When Shahar Caspi moved from Israel to California eight years ago, he planned to open a vineyard. These days, he is growing produce as part of a community supported agriculture.

He is also using his lessons learned in Israel to help save on water and grow an eco-friendly farm even when California is in the middle of a terrible drought.

According to Caspi, in his native Israel, water conservation is a way of life.

“In Israel, if you water your garden during the day, you will get fined,” Caspi explained. “Or they will put a lock on your water and you cannot water anymore. So you water only at night. Everybody is aware of it.”

In California, on the other hand, Caspi would often see farmers using massive amounts of water, even when the state had water shortages.

In fact, the first time Caspi saw a farmer flood his field to irrigate it, he was shocked that so much water would be wasted.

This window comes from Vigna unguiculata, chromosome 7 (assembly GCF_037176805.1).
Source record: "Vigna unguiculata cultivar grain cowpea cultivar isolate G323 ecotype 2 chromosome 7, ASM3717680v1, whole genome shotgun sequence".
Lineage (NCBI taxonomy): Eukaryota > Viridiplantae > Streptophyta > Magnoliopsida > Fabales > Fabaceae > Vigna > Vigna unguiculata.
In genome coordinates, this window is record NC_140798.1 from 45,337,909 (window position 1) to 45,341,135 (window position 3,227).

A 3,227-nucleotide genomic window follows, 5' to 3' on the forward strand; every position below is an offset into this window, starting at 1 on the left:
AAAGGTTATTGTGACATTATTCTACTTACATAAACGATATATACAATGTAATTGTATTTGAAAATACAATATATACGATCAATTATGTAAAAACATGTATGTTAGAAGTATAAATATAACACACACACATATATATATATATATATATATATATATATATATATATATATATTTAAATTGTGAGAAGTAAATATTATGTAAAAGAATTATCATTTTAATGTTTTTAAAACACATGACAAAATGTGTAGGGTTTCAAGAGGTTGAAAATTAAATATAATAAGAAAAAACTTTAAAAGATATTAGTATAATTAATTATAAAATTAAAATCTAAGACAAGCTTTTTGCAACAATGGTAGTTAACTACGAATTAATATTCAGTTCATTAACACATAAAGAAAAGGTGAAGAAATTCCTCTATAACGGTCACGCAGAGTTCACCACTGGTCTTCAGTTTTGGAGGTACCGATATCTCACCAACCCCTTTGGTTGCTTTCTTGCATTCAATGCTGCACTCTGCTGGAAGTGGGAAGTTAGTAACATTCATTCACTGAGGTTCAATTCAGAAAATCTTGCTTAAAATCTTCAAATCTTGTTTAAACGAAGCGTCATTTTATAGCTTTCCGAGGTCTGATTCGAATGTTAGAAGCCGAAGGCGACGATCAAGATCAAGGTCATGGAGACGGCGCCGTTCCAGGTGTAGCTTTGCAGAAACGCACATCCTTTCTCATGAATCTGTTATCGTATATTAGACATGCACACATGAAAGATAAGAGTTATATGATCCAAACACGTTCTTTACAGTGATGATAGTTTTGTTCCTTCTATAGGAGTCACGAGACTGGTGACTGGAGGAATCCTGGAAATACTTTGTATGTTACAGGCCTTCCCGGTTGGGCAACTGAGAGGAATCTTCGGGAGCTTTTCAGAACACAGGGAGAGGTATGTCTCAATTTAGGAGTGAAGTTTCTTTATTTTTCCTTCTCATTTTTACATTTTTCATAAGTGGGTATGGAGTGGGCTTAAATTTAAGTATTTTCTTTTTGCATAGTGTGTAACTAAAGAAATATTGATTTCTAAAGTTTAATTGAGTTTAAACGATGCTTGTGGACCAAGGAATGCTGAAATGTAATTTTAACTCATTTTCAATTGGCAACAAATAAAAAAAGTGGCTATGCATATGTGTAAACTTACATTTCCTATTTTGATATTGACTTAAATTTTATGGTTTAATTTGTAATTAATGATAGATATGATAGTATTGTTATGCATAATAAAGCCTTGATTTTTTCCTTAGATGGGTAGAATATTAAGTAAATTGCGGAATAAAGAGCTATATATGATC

“What is that? Something went wrong here,” Caspi recalled himself thinking. “They blew up a pipe or something.”

To help save on water usage, Caspi uses a drip irrigation system developed in Israel that uses far less water to keep plants healthy.

“I want to make only the very top soil wet, that’s it. Because most of the nutrients are at the very top soil,” he explained.
He also uses the plentiful organic material all around to help nourish the soil as well as his two special fertilizer factories, pigs he has named Ava and Adamo.

“When you finish the garden, you just move the animals,” Caspi said, explaining how the pigs help make his California farm more self-sustainable. “They eat. They poop. They fertilize the soil and then the next year you can grow the crop.”

Although Caspi is proud of his organic farming techniques, he said his mother would not approve of his pig friends.

“God forbid if my Jewish mother knew that I’m raising pigs,” he said, adding that his swine are in no risk of being dinner “because I’m afraid to go to Hell for it. We don’t eat pigs.”